Turns out, the difference between pity and intrigue is encapsulated by a goofy Germanic word that sounds like a stinky cheese. This past fall, a 13-year-old Brooklyn boy named Francisco Hernandez Jr. disappeared for 11 days, continuously riding the New York City subways back and forth undetected. This disturbing story was leavened somehow by the revelation that the boy has Asperger's syndrome. What could have been another urban-chaos statistic instead became cocktail-party fodder: Isn't it interesting?
Although the idea that a medical condition might be in vogue seems in poor taste, Asperger's is a malady for our times, just as ADD was considered symptomatic of the age of MTV quick-cut editing a generation ago. Any description of Asperger's, a form of functioning autism marked by social withdrawal or outburst-prone ineptness and, often, mastery of some arcane knowledge, has to set off cringes of recognition in anyone who considers even a phone call to be about the sixth most preferable form of social communication. LOL, amirite? The term also represents the Platonic ideal of self-aggrandizing slagging and conversational shorthand—it's exotic-seeming and highbrow in its specificity, but not so obscure as to confuse. (Plus, the word rolls off the tongue: Ass-perger.)
And with the news that Asperger's, which officially became a medical diagnosis only in 1994, might be absorbed into the autism spectrum by 2012, Aspies—don't flinch, Asperger's sufferers call themselves that—fear they stand to lose their means of self-identification. So before you rip into your girlfriend's affectless, sci-fi-geek coworker by throwing around the new A-word and feel pride for being an avid reader of the New York Times, remember a few things: (a) It is not a scarlet letter, (b) it may well be accurate, and (c) perhaps you should be jealous.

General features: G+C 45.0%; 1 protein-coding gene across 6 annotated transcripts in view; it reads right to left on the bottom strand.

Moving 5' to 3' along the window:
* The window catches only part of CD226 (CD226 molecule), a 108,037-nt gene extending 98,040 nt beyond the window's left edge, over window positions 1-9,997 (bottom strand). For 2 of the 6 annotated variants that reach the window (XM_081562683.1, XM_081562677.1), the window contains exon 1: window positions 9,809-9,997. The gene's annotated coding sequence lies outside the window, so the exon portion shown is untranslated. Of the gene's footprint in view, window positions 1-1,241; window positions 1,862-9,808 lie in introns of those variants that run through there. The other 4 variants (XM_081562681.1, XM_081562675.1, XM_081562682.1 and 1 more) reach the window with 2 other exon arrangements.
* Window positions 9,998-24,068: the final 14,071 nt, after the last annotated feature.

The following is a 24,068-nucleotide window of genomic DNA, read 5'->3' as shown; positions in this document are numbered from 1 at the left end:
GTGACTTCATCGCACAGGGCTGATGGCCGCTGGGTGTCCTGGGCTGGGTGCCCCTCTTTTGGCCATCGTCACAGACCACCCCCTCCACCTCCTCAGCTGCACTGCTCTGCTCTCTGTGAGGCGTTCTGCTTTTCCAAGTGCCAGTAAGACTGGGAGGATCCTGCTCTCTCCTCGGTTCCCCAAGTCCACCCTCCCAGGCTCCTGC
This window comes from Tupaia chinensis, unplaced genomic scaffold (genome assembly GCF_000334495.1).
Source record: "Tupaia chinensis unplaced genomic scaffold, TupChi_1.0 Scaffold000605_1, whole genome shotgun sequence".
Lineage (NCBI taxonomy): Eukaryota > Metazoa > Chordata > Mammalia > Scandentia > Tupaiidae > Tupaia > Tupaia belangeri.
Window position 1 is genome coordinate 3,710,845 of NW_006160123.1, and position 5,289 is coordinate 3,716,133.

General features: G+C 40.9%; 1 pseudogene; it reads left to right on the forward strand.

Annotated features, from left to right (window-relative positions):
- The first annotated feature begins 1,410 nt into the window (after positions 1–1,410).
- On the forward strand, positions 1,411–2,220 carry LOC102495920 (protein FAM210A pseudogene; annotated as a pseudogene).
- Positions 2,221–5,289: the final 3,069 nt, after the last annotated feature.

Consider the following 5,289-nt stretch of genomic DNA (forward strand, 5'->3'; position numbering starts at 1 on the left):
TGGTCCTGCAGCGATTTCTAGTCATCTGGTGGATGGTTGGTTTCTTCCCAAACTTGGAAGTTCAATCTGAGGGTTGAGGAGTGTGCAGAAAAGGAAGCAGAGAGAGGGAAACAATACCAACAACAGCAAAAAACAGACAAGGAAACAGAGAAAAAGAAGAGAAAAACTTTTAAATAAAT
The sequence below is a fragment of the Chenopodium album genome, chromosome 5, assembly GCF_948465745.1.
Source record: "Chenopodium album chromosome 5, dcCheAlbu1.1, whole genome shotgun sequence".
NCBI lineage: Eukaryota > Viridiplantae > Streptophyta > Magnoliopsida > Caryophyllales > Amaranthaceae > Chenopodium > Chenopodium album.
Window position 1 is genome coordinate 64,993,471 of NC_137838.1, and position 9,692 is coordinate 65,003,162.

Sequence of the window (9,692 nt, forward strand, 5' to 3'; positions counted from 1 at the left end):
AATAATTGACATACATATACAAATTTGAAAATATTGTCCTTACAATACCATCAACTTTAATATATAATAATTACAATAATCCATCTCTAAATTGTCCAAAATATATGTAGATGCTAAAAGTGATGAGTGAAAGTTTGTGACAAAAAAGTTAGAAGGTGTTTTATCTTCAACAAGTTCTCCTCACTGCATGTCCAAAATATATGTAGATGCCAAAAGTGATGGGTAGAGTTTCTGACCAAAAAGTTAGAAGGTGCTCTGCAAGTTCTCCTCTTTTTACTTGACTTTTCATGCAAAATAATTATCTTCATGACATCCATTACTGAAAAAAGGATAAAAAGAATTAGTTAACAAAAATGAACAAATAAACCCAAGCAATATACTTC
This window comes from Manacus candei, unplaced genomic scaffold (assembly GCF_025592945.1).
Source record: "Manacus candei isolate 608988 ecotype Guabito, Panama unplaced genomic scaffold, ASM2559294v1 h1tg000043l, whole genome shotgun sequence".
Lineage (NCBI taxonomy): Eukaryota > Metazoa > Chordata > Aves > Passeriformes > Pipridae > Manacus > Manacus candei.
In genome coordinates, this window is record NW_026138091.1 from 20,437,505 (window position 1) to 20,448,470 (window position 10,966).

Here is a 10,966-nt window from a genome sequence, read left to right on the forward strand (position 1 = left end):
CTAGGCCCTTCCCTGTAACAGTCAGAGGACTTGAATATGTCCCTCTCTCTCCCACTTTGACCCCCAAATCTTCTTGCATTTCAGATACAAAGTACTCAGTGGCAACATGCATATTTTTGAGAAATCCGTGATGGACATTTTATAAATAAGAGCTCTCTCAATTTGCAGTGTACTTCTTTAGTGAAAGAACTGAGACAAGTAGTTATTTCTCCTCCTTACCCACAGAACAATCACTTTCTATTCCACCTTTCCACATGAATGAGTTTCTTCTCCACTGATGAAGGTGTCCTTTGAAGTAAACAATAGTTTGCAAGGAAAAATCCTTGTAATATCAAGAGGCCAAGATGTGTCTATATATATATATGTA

At least since Robert Benchley, an Algonquin Round Table mainstay, first used moron as a dig in a Vanity Fair essay (his demeaning phrase was "high-class moron," to be precise), the smart set has co-opted terms for psychological conditions in the name of building a better put-down. In wittier circles, getting a laugh at someone else's expense has become increasingly dependent on this sort of idiomatic specificity—it's not enough to make someone look dumb; we need to make ourselves sound smart in the process.
As terms that were once used clinically—idiot, cretin, spastic, and imbecile all used to have official diagnostic definitions—have been absorbed into the casual-insult vernacular, we've had to dig ever deeper to find one that can leave a mark. If Don Rickles were getting started today, he wouldn't be able to get onstage without a copy of the New England Journal of Medicine tucked under his arm.
"People are constantly seeking new sources of vocabulary, especially when it comes to ridiculing the awkward," says Ben Zimmer, a linguist and the executive producer of the Visual Thesaurus, a lexicology website. "We think of psychiatric terms as needing to be precise, but they fall in and out of fashion."
The reality of Asperger's syndrome can be summed up simply: "It's the inability to distinguish the conversation you're having with somebody from the one going on in your head," says John Elder Robison, who wrote the 2007 memoir Look Me in the Eye: My Life With Asperger's. Sound familiar?